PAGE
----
LHDA awards M123 million bridges tender


Herbert Moyo

THE Lesotho Highlands Development Authority (LHDA) has awarded Aurecon Lesotho (Pty) Ltd a M123 million contract to design and supervise the construction of the major bridges under Phase II of the Lesotho Highlands Water Project (LHWP).

The major bridges project also includes the realignment of the A1 national road in the vicinity of the bridges.

The LHWP is a multi-phase, bi-national initiative established by a 1986 Treaty between Maseru and Pretoria. It involves the construction of dams and water-transfer tunnels in the two neighbouring nations and the generation of hydro-electric power in Lesotho.

South Africa seeks to augment its water-supply for both domestic and industrial use through the project while Lesotho expects to benefit from infrastructure such as roads as well as royalties and electricity from the initiative.

Phase I of the LHWP, consisting of the Katse and Mohale dams, the ‘Muela hydropower station and associated tunnels was completed in 2003 and inaugurated in 2004. Phase II of the LHWP is currently in progress. It consists of two separate but related components: water transfer and hydropower generation.

The bilateral project which is estimated to cost at least M23 billion, is expected to provide about 3000 jobs at the peak of its operations.

The water transfer component of Phase II comprises an approximately 165m high concrete faced rock fill Dam at Polihali downstream of the confluence of the Khubelu and Senqu (Orange) Rivers and an approximately 38km long concrete-lined gravity tunnel connecting the Polihali reservoir to the Katse reservoir.

Other Phase II activities include advance infrastructure (roads, accommodation, power lines and telecommunication) and the implementation of environmental and social mitigating measures.

The hydropower component of Phase II, which is currently under further feasibility studies, may include a pumped storage scheme, conventional hydropower such as the expansion of the ‘Muela infrastructure or new greenfield sites.

Its exact form will be determined on completion of the further feasibility studies. Phase II is expected to be substantially complete by the end of 2024.

The LHDA is the implementing and management authority of the LHWP on behalf of Lesotho, while in South Africa, the project is governed by the Trans-Caledon Tunnel Authority.

In a statement to the Lesotho Times this week, the LHDA chief executive officer, Refiloe Tlali, said the M123 million contract was awarded to Aurecon Lesotho on 5 November and the construction of the bridges is expected to be completed in early 2024.

“The LHDA has appointed Aurecon Lesotho (Pty) Ltd to design and supervise the construction of the major bridges to be built in Phase II of the LHWP. The major bridges project also includes the realignment of the A1 national road in the vicinity of the bridges. Lesotho-based White Life Consultants (Pty) Ltd and Leporogo Specialist Engineers CC of South Africa are sub-consultants,” Ms Tlali said this week.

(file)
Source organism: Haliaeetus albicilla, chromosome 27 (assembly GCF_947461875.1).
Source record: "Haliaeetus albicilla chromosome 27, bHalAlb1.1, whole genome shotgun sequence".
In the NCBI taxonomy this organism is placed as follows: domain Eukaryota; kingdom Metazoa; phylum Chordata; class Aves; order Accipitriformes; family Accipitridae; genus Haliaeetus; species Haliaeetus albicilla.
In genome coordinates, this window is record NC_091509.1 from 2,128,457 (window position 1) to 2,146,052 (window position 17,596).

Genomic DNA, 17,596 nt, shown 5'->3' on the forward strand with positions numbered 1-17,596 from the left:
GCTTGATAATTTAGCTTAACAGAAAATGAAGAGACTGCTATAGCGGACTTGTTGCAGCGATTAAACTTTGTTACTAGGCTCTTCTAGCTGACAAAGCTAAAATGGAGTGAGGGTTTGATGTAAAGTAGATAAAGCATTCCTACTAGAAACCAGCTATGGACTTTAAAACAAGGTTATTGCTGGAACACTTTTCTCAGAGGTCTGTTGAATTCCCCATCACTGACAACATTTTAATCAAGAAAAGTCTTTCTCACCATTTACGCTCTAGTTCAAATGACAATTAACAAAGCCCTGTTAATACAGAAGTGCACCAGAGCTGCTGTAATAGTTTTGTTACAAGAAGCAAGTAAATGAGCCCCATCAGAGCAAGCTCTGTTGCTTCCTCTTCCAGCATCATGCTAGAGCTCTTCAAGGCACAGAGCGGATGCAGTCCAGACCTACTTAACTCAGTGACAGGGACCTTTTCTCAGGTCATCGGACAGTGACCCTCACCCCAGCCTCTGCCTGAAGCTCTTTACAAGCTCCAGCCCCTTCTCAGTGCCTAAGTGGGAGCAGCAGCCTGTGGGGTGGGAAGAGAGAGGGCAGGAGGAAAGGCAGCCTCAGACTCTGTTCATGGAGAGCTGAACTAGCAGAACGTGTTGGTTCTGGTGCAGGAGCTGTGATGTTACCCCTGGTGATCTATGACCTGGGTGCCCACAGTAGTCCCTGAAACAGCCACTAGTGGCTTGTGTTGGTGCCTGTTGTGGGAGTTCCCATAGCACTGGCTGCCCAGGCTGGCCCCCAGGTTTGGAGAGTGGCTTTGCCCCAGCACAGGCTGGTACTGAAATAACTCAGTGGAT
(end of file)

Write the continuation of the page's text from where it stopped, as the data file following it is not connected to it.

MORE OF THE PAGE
“Each of these (contract awards) are another step on our journey to deliver Phase II of the LHWP on behalf of the governments of Lesotho and South Africa and to advancing the economies of our two countries.

“Three major bridges spanning the Polihali reservoir — the Senqu, Mabunyaneng and Khubelu bridges — will be constructed on the existing A1 national road between Oxbow in the Butha-Buthe district and Mokhotlong in the mountainous north-east of Lesotho where the Polihali Dam and Polihali Water Transfer Tunnel, the major works of Phase II, will be constructed. The bridges will restore the A1 access that will be lost as a result of the reservoir inundation.

“Constructed at high altitude in mountainous terrain across a deep steep valley, the Senqu Bridge is expected to be over 100 metres tall and almost 600 metres long.  It is the largest of the major bridges.  The other two will be smaller with an approximate height of 20 metres and lengths of 45 and 150 metres.

“The bridges will be required when inundation of the reservoir starts just after the completion of the Phase II major works.  Water transfer to South Africa is expected to commence in 2026,” Ms Tlali further said.

Information on the Aurecon Lesotho website shows that the company has been involved in other civil engineering projects that include the construction of the Mohlapiso Bridge over the Senqu River in the Qacha’s Nek district.

The company has also been involved in the construction of the Mokhotlong to Sani Pass Road.

The award of the tender to Aurecon Lesotho follows the recent award of another M394 million tender to the WBHO-LSP joint venture for the construction of advance infrastructure.

The WBHO-LSP joint venture comprises of WBHO, a South Africa and LSP Construction (Pty) Ltd, a Lesotho-registered company.

The advance infrastructure includes earthworks and the creation of platforms for buildings, water and wastewater systems, landfill, roads, drainage, electrical and telecommunications networks.

The LHDA said it expects the construction of advance infrastructure to commence on the 9th of January 2019.

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